Important Information




Your Duty of Disclosure

To make an informed assessment of the risk and calculate the appropriate premium, your insurer needs information about the risk you are seeking to insure.


For this reason, before you enter into a contract of insurance, you have a duty under the Insurance Contracts Act 1984 to disclose to your insurer every matter that you know, or could reasonably be expected to know, is relevant to the insurer’s decision whether to accept the risk and, if so, on what terms. The duty also applies when you renew, extend, vary or reinstate a contract of insurance.


You do not have to disclose anything that:


•           Reduces the risk to be undertaken by the insurer;

•           Is of common knowledge;

•           Your insurer knows, or in the ordinary course of its business, ought to know; or

•           If the insurer has waived your obligation to disclose.


If you do not comply with your duty of disclosure, your insurer may be entitled to reduce its liability in respect of a claim or may cancel your contract of insurance. If the non-disclosure was fraudulent, the insurer may be able to avoid (or cancel) the contract of insurance from its beginning. This would have the effect that you were never insured.


One important issue to be disclosed is the history of losses suffered by the person seeking insurance or any closely associated person or entity. As you are responsible for checking that you have made complete disclosure, we suggest that you keep an up to date record of all such losses and claims.


If you have any questions about whether information needs to be disclosed to your insurer, do contact us.


Material Changes

You must also notify your insurer of any significant changes which occur while the policy is on risk or under negotiation. If you do not, your insurances may be inadequate to fully cover you.


We can assist you tell the insurer about changes and to ensure that your contract of insurance is altered to reflect those changes if necessary.


Sums Insured – Average and Co-Insurance

Some insurance policies require you to bear a proportion of each loss or claim if the sum insured is inadequate to cover the amount of the loss. These provisions are called ‘average’ or ‘co-insurance’ clauses.


If you do not want to bear a proportion of any loss, when you arrange or renew your contract of insurance ensure that the amount for which you insure is adequate to cover the full potential of any loss. If you insure on a new for old basis, the sum insured needs to be sufficient to cover the new replacement cost of the property.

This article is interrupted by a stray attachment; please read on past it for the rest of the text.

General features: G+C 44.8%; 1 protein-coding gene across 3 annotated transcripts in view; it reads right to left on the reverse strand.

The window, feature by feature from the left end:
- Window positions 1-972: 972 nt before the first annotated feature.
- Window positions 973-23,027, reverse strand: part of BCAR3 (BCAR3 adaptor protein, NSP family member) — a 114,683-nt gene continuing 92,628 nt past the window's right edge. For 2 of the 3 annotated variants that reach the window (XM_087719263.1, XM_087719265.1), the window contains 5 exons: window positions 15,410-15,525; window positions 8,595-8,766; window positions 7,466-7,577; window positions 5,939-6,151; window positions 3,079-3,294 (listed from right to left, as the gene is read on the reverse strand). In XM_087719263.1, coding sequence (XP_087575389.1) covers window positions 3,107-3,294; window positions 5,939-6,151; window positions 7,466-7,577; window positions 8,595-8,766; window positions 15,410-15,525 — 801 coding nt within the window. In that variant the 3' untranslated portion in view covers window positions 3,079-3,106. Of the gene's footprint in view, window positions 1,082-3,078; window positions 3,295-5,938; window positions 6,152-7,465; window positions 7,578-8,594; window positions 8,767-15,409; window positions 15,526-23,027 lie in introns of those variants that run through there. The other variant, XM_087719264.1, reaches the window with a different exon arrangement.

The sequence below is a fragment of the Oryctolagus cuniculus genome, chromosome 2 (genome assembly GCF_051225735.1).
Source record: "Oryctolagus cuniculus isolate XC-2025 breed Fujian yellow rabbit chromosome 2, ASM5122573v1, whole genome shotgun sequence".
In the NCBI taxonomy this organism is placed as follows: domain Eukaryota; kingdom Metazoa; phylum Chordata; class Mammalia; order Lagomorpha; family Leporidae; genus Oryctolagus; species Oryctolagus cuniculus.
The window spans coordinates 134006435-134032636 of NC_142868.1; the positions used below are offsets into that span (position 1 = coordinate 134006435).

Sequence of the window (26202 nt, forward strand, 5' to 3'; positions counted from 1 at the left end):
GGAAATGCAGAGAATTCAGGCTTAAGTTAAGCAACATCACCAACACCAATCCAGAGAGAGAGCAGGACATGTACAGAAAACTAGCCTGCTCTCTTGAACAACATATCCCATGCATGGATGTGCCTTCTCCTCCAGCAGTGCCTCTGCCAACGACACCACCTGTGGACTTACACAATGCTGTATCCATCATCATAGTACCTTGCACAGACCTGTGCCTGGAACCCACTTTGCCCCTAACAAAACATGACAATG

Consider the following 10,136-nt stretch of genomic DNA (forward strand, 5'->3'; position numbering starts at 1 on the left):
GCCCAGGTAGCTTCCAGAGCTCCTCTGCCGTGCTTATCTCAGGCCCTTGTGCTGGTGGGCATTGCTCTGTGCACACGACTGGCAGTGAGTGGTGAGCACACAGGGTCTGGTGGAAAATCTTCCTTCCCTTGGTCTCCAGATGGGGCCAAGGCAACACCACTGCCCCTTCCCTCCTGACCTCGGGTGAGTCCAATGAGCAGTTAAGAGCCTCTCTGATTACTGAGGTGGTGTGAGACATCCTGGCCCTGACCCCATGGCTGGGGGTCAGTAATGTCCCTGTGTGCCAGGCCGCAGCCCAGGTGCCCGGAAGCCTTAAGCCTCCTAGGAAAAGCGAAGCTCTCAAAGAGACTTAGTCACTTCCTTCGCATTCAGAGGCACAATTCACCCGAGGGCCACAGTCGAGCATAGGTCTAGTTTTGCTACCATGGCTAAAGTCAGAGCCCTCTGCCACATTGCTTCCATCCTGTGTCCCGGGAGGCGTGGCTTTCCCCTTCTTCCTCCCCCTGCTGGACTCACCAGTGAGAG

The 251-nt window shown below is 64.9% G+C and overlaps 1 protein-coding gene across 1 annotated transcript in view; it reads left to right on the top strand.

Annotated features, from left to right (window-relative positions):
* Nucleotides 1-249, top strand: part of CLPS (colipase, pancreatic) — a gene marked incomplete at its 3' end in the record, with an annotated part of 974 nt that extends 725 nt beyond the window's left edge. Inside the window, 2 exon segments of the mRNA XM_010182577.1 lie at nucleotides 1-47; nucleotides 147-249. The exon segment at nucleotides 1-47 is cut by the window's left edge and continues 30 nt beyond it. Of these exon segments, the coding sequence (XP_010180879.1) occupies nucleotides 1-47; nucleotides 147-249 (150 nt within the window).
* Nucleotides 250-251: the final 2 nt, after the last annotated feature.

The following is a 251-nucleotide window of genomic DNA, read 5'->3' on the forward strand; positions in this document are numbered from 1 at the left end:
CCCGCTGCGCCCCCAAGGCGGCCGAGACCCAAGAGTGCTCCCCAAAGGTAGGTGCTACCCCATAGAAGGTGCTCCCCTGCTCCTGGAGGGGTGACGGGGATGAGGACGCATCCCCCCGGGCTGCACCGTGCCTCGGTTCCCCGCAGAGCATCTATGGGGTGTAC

Interests of other Parties

Some insurance policies do not cover the interest in the insured property or risk of anyone other than the person named in the contract. Common examples are where property is jointly owned or subject to finance, but the policy only names one owner or does not name the financier.


Please tell us about everyone who has an interest in the property insured so that we can ensure that they are noted on the policy.


Waiver of Rights

Some insurance policies seek to limit or exclude claims where the insured person has limited their rights to recover a loss from the person who was responsible for it, e.g. by signing an agreement which disclaims or limits the liability of the other party.


Please tell us about any contracts of this type which you have or propose to enter into.


Unusual Terms

If an insurer wants to rely on a term in an insurance policy which is not usually included in policies that provide similar cover, they must clearly inform you in writing of that term. Again, they may do so by providing you with a copy of the insurance policy.

Ian Hewitt and Associates Financial Services Guide - Updated 1 November 2018

Emergency Service Levy - Changes


NSW Government announced the abolishment of the Emergency Services Levy (ESL) currently levied on insurance premiums. Effective 1 July 2017, funding for Emergency Services in NSW will be collected through a property levy collected in conjunction with council rates, creating a fairer system for everyone. 


What does it mean for you?

From 1 July 2017, customers will no longer pay ESL as part of their insurance premiums.


Which policies are affected?

All property and motor polices that carry a fire risk in NSW. This includes domestic home and landlord, domestic motor, commercial packages, farm, strata, general property, commercial property, construction and engineering, marine business and marina operators packages.  

Click the PDF below for more information


Dated: 02 November 2018

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